Without a doubt, Steve Ballmer is the worst CEO todayAugust 27 - 8am
Steve Ballmer – the worst CEO today.
That’s the damning view of business growth expert Adam Hartung, who when writing for Forbes, claims the Microsoft chief executive should have gone long ago.
Following Ballmer’s decision to retire from the company within the next 12 months, the media knives have been sharpened for a man who has constantly divided industry opinion.
Is he the dynamic leader Bill Gates hoped for? Or is he that annoying drunk uncle who always embarrasses you at parties?
According to Hartung, he is unquestionably the latter.
“Without a doubt, Mr. Ballmer is the worst CEO of a large publicly traded American company today,” he wrote.
“Not only has he singlehandedly steered Microsoft out of some of the fastest growing and most lucrative tech markets (mobile music, handsets and tablets) but in the process he has sacrificed the growth and profits of not only his company but “ecosystem” companies such as Dell, Hewlett Packard and even Nokia.
“The reach of his bad leadership has extended far beyond Microsoft when it comes to destroying shareholder value – and jobs.”
Ballmer will bow out of Redmond within a year, giving the software giant enough time to find a suitable replacement.
But Hartung believes the Ballmer should have walked sooner, claiming that although he sits proudly at #19 on Forbes list of billionaires, it would be unfair on investors if he continued.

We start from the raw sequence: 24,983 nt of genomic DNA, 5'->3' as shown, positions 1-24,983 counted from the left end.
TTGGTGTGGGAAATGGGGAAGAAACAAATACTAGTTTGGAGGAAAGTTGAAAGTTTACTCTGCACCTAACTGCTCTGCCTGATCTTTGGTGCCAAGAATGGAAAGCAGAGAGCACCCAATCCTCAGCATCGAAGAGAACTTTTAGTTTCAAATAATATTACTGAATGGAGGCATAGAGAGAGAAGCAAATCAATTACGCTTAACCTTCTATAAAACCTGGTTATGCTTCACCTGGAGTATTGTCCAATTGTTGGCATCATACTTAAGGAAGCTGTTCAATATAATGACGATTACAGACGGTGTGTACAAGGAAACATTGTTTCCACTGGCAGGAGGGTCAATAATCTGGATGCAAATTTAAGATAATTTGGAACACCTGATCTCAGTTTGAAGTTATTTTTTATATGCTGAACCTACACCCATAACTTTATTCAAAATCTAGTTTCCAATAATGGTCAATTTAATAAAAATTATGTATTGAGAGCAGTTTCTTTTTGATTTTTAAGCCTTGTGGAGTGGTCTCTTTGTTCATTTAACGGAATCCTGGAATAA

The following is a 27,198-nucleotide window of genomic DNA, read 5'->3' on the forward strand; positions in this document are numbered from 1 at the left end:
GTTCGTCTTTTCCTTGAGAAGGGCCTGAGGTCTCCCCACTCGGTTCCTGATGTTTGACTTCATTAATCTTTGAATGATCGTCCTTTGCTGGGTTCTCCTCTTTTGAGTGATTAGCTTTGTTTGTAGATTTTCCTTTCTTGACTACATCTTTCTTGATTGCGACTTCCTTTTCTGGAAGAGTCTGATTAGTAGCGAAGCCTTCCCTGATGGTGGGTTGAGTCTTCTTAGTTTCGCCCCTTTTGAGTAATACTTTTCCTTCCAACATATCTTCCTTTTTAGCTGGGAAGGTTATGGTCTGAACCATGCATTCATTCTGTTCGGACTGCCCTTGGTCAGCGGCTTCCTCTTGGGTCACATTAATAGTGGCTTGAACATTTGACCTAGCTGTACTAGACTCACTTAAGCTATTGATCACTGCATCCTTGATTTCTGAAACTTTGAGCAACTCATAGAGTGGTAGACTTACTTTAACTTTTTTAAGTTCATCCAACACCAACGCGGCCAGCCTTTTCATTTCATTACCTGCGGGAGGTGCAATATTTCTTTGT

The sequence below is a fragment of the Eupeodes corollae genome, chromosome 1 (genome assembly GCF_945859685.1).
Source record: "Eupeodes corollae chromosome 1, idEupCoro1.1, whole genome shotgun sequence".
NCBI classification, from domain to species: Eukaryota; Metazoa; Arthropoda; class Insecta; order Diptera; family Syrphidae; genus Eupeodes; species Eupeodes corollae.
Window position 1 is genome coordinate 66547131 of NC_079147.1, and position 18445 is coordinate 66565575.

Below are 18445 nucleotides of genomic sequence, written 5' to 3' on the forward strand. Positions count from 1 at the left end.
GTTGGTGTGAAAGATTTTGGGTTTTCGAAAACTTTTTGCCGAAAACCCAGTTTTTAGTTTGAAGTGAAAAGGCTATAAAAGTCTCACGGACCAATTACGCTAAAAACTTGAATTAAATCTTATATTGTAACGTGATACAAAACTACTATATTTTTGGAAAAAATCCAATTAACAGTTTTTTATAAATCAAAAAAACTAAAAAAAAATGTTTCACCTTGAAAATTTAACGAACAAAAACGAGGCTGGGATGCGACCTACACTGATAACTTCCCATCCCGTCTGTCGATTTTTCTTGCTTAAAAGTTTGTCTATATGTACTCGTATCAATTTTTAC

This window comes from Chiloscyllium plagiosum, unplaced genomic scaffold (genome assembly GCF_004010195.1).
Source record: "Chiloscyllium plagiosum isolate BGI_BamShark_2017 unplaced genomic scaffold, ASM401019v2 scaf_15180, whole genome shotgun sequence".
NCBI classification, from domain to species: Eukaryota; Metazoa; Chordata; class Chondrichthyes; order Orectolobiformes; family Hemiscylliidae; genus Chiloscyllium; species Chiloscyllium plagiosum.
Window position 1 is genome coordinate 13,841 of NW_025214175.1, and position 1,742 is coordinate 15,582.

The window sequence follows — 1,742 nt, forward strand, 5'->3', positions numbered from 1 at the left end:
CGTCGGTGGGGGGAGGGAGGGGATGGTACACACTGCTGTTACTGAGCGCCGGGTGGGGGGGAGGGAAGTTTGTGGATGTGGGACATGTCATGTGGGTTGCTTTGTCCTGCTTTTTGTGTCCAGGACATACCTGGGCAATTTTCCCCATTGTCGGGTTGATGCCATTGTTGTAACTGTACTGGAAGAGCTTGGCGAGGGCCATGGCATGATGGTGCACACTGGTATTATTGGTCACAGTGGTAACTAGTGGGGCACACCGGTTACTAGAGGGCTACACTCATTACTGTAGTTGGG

“Mr. Ballmer should not be allowed to take such incredible risks with investor money and employee jobs,” Hartung wrote.
“Best he be retired to enjoy his fortune rather than deprive investors and employees of building theirs.”
Uttering the immortal line last month, Ballmer whispered: “We built a few more devices than we could sell.”
Of course the Microsoft CEO was talking about his huge error of judgement regarding the Surface RT tablet, one of many reasons Hartung believes stack up against the 57-year-old.
“So today Microsoft, after dumping Zune, dumping its tablet, dumping Windows CE and other mobile products, is still the same company Mr. Ballmer took control over a decade ago,” Hartung wrote.
“Microsoft is a PC company, nothing more, as demand for PCs shifts to mobile.
“Years late to market, he has bet the company on Windows 8 – as well as the future of Dell, HP, Nokia and others.
“An insane bet for any CEO – and one that would have been avoided entirely had the Microsoft Board replaced Mr. Ballmer years ago with a CEO that understands the fast pace of technology shifts and would have kept Microsoft current with market trends.”
Hartung’s comments regarding Ballmer are nothing new however, with The Observer columnist John Naughton making a similar claim last month – insisting the company has been sleeping for 10 years.
Leaving behind his ‘One Microsoft’ philosophy, who would have thought Ballmer’s rejig of the company involved him clearing his desk and walking out the back door.
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